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City cleared out airport encampment of homeless people, offered tests for COVID-19

Advocates for the homeless threatened to sue the city if it didn't test for the coronavirus among people moving from the airport into shelters.

A group of men gather their belongings on a bench outside Terminal A at the airport as people who have been staying at the airport are relocated, on Tuesday, May 26, 2020.
A group of men gather their belongings on a bench outside Terminal A at the airport as people who have been staying at the airport are relocated, on Tuesday, May 26, 2020.Read moreJESSICA GRIFFIN / Staff Photographer

City officials cleared out about 25 homeless individuals from Philadelphia International Airport on Tuesday morning, offering COVID-19 tests to anyone who asked to be transported to a shelter.

No one was determined to be positive for the coronavirus, said a city spokesperson, who was unable to say how many people received the test.

No incidents were reported as Philadelphia Police Commissioner Danielle Outlaw was on hand commanding dozens of officers. They were there to back up outreach workers, who explained to members of an encampment that had formed at Terminal A-East that they could no longer remain.

An estimated 51 people had spent the night in the airport, according to city officials. About half left on their own, a city spokesperson said, while the remaining individuals allowed the city to transport them to various places: a hotel used to protect older adults and those with chronic health conditions who are most at risk should they contract COVID-19; shelters (the spokesperson did not say which ones); and to Delaware County.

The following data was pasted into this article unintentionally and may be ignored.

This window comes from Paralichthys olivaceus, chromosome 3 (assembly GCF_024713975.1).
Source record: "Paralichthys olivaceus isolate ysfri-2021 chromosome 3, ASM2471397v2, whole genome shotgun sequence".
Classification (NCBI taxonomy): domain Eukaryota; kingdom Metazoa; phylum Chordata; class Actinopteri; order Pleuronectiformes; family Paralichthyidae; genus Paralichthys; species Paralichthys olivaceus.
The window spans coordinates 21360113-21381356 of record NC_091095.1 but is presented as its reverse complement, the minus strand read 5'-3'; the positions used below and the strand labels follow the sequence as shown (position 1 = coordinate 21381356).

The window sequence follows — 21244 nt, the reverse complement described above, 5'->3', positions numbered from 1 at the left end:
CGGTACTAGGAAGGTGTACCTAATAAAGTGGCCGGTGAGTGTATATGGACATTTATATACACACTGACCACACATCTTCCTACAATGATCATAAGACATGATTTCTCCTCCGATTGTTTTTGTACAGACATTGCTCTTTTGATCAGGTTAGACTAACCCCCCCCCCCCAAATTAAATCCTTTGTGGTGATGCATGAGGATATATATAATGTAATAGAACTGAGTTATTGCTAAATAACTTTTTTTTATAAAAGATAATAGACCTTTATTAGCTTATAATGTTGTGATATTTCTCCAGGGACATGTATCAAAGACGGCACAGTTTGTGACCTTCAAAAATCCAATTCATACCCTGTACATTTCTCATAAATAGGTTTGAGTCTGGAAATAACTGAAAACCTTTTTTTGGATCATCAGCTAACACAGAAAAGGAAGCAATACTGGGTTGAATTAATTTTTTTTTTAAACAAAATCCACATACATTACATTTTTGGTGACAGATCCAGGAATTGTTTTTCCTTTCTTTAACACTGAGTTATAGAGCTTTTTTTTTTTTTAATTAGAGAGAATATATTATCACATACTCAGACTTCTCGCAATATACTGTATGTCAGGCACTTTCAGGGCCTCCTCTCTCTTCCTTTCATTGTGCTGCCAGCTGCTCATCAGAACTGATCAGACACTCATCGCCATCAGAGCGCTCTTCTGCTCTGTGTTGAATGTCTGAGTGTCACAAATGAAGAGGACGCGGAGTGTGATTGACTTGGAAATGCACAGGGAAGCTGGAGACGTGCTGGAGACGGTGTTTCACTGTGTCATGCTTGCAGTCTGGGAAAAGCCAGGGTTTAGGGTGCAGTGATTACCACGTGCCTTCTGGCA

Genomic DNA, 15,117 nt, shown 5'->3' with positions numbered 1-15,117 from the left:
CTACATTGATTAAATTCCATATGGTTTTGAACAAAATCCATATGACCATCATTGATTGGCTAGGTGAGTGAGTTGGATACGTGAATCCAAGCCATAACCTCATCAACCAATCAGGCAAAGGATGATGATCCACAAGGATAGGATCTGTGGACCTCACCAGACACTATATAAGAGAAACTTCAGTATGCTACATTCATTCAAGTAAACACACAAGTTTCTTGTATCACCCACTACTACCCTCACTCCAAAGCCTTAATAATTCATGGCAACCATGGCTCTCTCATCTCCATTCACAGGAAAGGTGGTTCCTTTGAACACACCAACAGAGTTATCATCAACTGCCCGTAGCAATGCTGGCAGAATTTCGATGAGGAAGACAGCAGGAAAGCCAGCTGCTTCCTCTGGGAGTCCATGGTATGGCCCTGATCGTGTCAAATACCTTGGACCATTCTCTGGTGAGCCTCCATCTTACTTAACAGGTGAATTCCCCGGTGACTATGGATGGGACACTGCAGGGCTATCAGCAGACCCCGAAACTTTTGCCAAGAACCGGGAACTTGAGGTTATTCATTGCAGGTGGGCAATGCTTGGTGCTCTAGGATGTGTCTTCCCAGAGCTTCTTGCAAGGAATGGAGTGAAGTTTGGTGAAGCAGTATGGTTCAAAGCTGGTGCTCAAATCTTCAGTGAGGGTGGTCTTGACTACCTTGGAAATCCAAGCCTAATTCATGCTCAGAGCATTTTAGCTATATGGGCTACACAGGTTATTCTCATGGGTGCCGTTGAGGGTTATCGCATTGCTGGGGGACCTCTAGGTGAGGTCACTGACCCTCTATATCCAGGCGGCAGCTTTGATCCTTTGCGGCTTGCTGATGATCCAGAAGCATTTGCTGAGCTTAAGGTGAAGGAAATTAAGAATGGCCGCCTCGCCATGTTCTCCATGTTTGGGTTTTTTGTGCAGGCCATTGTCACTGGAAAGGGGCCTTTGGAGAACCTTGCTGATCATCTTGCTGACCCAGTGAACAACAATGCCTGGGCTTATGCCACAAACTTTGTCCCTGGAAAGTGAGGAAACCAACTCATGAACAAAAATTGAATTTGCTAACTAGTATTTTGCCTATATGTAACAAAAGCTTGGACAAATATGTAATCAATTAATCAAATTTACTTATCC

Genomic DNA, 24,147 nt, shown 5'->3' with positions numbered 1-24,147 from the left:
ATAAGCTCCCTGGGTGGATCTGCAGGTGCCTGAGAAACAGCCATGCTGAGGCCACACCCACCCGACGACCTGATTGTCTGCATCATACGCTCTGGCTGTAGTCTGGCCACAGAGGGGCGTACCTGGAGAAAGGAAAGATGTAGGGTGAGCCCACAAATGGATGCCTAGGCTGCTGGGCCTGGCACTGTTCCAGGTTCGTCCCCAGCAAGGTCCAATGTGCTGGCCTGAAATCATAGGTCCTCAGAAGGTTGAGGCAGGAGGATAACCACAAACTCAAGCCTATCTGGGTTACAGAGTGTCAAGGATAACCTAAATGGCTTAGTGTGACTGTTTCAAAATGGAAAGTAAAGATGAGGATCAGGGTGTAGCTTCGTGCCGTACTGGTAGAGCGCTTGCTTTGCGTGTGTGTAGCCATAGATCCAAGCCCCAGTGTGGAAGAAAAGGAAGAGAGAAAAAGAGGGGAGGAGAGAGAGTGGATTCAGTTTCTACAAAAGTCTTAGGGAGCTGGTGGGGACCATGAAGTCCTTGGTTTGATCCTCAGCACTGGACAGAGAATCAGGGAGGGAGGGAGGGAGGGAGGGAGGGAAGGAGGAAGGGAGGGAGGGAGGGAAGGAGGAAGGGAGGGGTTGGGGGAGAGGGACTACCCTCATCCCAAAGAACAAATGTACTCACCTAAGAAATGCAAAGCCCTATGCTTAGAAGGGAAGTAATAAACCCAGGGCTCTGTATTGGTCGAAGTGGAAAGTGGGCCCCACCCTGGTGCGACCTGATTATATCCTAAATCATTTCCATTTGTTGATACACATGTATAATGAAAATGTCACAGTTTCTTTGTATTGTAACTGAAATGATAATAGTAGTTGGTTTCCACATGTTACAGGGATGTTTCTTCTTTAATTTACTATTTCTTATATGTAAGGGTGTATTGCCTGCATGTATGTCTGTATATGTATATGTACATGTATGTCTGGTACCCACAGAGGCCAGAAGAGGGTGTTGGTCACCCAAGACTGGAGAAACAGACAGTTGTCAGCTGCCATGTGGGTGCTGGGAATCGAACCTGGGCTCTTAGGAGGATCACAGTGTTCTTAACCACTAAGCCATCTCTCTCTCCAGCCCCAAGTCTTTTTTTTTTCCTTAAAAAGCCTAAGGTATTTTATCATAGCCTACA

“All individuals are being offered multiple places to stay, as well as behavioral health and medical attention as needed,” said city Managing Director Brian Abernathy, who was at the airport early Tuesday. “So, a relatively quiet day. Things have gone well.”

The situation wasn’t nearly as tranquil last week, when advocates and providers of services for the homeless threatened to sue the Kenney administration if it didn’t test people moving from the encampment to shelters for the coronavirus.

City officials had planned to break up the airport group last Friday, but agreed to hold off until Tuesday, when it would offer testing.

Addressing the conflict between advocates and the city about COVID-19 testing, Abernathy said: “I think the advocates had a point, and I think we try to listen when we can. We aren’t going to agree with them 100% of the time."

Marsha Cohen, executive director of the Homeless Advocacy Project, a legal services nonprofit that threatened the city with a lawsuit if no coronavirus testing was undertaken, said she was pleased that the city said it would administer a test to anyone going into shelter.

But, she added, “I personally find it baffling that we have to have this conversation with the city in the first instance. It’s common sense to test people before putting them in a congregate setting.”

On Tuesday morning, outreach workers from Philadelphia as well as Delaware County, where some of the homeless individuals at the airport had originated, led people to waiting vehicles, including three vans, three SUVs, three ambulances, and a SEPTA bus.

The bus was there to transport individuals who didn’t want to go to a shelter to Center City, where they’d be dropped off and allowed to move along on their own, advocates said.